support Judgement Day + Solport4
author TL date 09/11/09 venue Loppen, Copenhagen, DEN

When I arrive at Loppen, Christiania, on a very cold and wet Monday evening, delayed by the omnipresent incompetence of the Danish train system, it was fair to say that I was not in the best of moods, and that it would take a few beers for me to settle down and open up to the show ahead of me. The show of Dredg plus support, a show the headliners of which I must admit to having very little prior knowledge of. In fact, I probably wouldn't be here if it wasn't because AP had recommended the alt/prog-rocker's recent album "The Pariah, The Parrot, The Delusion", an album which I haven't exactly been wearing out, but which nonetheless impressed upon me that missing an opportunity to see Dredg would be rather stupid. Before I could get to see them though, there was the matter of the support, one locally booked band, and one brought along by the headliners themselves.


With a name like Solport4 (means Sun Gate 4 in Danish) I think it's fair to say that most early attendants didn't quite know what to expect of the first performance, other than that it would probably be something out of the ordinary. Quite right that was, as the four members of Solport4 take the stage in front of a backdrop upon which typical post-modern pseudo-artistic patterns and phrases was projected. And it's not like anyone seems to be any wiser, when the band launch into their music, the style of which I can only describe by referencing similarly Danish-singing bands like TV-2 or Loveshop. It's mellow, atmospheric stuff, carrying a strongly sensed ambition to stand out from the ordinary, especially in the rather peculiar singing of the frontman, at times seeming completely apathetic and at others suffering from brief outbursts of Mike Patton-esque aggressive attitude. To mirror these minor explosions, the music also sometimes include sections of noisy experimentation, but all in all, the impression I think most crowd members are getting is that this is just really really weird. Hence, the reception is also scarce, not to say non-existent, as people merely stand or sit and try to figure out what's going on with this band. They seem to be going for the kind of modern reflection that bands like the mentioned TV-2 are primarily known for, but I also get a similar vibe as that from newer, more mature U2 material. The defining difference is that while those two bands take their quirks and make them add up and make sense to the listener, Solport4 seem to be almost purposefully strange. That's not a decisively bad thing, because they are to be commended for trying something out of the ordinary, but it's not a good thing either, especially not on what they proclaim is their own favourite song, "Intercity", during which I struggle not to make a funny face. Truth of the matter is, I don't know what to make of this band, and I don't think many in attendance did either, but I can't say they bored me, so as far as a grade is concerned, consider them dead center.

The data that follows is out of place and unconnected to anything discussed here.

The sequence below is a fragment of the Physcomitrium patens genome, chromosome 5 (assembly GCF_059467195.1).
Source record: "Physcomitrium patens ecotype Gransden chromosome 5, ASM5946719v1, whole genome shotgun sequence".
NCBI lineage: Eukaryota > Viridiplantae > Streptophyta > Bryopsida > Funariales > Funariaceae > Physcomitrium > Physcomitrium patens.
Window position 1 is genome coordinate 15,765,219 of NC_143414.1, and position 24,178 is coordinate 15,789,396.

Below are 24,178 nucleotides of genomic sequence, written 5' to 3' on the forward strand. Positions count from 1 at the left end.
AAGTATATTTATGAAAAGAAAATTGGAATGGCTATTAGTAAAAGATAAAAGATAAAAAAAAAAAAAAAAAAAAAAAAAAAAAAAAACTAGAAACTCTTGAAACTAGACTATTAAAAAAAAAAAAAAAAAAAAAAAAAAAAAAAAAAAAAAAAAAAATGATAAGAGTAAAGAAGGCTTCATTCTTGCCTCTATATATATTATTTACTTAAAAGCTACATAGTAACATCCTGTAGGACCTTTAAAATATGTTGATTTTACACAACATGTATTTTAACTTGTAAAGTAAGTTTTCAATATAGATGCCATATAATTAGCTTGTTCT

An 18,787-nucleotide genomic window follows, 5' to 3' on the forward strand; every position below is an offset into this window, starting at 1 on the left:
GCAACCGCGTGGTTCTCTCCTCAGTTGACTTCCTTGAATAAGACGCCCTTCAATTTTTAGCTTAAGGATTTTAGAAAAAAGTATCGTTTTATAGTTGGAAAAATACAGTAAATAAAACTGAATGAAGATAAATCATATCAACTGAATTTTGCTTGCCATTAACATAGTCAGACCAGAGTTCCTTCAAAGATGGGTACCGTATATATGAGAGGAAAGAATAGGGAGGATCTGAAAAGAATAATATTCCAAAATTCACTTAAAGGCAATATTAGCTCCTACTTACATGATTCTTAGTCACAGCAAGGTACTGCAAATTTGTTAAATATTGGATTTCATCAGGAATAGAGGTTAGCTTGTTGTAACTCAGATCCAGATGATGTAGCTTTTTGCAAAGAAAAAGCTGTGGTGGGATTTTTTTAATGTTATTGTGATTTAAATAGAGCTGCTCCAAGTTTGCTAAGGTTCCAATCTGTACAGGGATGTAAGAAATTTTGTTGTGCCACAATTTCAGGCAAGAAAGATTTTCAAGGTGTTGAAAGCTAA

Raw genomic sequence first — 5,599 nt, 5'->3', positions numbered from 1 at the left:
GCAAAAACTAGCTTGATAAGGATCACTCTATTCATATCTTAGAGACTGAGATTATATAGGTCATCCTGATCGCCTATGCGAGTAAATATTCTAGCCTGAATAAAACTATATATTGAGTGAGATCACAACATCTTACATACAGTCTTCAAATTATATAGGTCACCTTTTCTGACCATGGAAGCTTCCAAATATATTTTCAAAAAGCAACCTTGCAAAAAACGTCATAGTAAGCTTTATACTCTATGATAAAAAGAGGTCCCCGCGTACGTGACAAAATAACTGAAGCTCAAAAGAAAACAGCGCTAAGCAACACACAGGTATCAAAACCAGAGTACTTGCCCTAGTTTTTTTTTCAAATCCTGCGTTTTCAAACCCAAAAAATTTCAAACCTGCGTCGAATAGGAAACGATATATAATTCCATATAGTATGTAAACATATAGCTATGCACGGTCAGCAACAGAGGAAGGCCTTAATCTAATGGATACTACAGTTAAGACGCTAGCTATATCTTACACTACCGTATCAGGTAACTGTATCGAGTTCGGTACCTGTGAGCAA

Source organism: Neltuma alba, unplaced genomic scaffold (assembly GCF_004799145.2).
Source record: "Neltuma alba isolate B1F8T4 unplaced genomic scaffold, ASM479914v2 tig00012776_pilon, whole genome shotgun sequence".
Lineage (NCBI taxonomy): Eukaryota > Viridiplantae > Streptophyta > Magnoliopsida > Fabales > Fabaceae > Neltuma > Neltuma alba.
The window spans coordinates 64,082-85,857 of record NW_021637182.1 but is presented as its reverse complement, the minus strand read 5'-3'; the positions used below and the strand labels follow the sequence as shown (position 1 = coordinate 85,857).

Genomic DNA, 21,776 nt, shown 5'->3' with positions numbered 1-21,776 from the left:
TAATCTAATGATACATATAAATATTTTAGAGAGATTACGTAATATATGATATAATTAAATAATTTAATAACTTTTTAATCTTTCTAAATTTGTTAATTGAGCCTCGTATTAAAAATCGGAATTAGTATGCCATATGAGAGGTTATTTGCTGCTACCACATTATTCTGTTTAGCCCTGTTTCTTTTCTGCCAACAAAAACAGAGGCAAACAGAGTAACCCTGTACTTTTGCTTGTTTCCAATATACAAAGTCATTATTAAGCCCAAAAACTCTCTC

Judgement Day

After that, me and my friends agreed to hope for something, shall we say 'more immediately impressive' and watched with curiosity as the stage was prepared for the arrival of Judgement Day. It's hard to say what our initial feelings were when we saw a cello and a violin being prepared instead of guitars and bass, but after pondering the idea for a couple of seconds, my friend Kasper turns to me and says: "This is the kind of thing that can only be either really, really bad, or really, really awesome". Turns out Kasper is dead on his money, as both cello, violin and a drum kit is manned by the band's three members and they launch into a performance so mind blowing I am quite sure it will be a long time before I ever witness anything to parallel it. Judgement Day play.. hmm.. epic, instrumental, black metal - completely devoid of both vocals and any additional instruments save for samples here and there, and fuck me sideways are they amazing. After fusing my jaw to the floor with a couple of opening tracks, the violinist Anton Patzner informs us that the band, which is completed by his brother Lewis on cello and Jon Bush on drums, is trying something new tonight, in playing their debut LP "Dark Opus" from start to finish. Not that this means anything to me, all I know is I've never seen anything remotely as impressive as the sight of these guys playing. Often have I heard instrumental post-rock bands defended with phrases such as "vocals would detract from this music rather than add to it", but never have I ever believed it for a second, till I heard this stuff. Often have I criticized three-pieces for having too few instruments to create a sufficiently interesting soundscape, but that was before I saw the cello/violin/drums combination. The interplay between the two string instruments is fantastic, the violin playing lead in so ear-catching a manner that there wouldn't be room for any singing, and the cello providing exhilarating... riffage? - the vibrations of which you can feel in your bones. Then you look at the speed and accuracy of the guys' fingers, and at the intensity with which they move about, seeming more into their stuff than the majority of rock'n'roll bands - and then a sample comes in with a grand choral addition and holy shit, if my jaw had rested any heavier on the floorboards, I'm sure they would've given in and let it drop down to the basement. This is stunning. This is genious. Even more so here, live, than on the band's (unfortunately slightly poorly produced) records. I would give this performance a ten, simply because of how rare it seems as I'm watching it, but as I watch the crowd's reception, which is still rather mild, chills run down my spine realizing just how good a show this could be in front of people who would fully embrace it. That's something I'm forced to leave room for, but seriously, if you truly appreciate music, you cannot afford to miss any Judgement Day appearances in your general area!